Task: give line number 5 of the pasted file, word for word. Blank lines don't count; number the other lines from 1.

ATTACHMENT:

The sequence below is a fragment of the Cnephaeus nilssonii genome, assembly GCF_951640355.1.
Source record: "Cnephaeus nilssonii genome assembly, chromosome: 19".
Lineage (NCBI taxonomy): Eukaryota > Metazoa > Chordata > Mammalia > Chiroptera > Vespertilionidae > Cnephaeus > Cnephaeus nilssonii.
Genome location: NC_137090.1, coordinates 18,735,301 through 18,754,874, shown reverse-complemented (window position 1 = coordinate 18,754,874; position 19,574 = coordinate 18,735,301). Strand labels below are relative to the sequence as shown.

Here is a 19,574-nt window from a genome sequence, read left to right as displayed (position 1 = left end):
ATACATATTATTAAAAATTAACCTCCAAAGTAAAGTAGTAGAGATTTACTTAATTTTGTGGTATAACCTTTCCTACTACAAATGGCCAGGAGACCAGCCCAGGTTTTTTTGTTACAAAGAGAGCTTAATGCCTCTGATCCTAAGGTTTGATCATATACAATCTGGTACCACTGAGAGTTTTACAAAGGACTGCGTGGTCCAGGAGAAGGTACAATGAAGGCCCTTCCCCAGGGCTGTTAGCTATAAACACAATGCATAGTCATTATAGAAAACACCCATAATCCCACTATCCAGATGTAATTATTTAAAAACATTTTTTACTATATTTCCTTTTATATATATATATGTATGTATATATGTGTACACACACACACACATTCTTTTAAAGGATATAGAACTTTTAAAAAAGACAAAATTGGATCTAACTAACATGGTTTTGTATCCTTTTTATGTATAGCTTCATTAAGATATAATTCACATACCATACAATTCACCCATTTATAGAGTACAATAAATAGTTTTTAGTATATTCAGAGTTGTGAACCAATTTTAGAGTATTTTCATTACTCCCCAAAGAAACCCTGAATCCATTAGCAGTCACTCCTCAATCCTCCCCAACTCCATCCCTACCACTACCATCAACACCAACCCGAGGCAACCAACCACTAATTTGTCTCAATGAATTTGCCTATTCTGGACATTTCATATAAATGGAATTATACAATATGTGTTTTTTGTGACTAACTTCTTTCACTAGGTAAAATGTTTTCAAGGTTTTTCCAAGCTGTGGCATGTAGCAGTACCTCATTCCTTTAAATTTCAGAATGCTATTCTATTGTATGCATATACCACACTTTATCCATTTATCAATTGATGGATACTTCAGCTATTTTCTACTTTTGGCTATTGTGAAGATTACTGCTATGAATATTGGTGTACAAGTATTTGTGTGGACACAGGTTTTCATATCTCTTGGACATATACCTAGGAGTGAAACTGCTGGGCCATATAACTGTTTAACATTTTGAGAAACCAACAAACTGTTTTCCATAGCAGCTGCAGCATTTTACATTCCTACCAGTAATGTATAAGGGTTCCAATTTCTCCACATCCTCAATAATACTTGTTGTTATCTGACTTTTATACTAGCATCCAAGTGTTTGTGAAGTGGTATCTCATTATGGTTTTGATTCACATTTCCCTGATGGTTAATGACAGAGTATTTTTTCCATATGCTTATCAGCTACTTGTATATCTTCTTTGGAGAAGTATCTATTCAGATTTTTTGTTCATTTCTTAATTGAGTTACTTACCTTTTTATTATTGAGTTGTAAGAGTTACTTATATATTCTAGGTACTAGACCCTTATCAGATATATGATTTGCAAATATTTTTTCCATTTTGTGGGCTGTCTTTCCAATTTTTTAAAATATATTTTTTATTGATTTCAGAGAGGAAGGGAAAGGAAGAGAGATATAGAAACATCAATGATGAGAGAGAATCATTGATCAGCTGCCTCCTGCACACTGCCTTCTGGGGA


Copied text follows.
Here is a 19,574-nt window from a genome sequence, read left to right as displayed (position 1 = left end):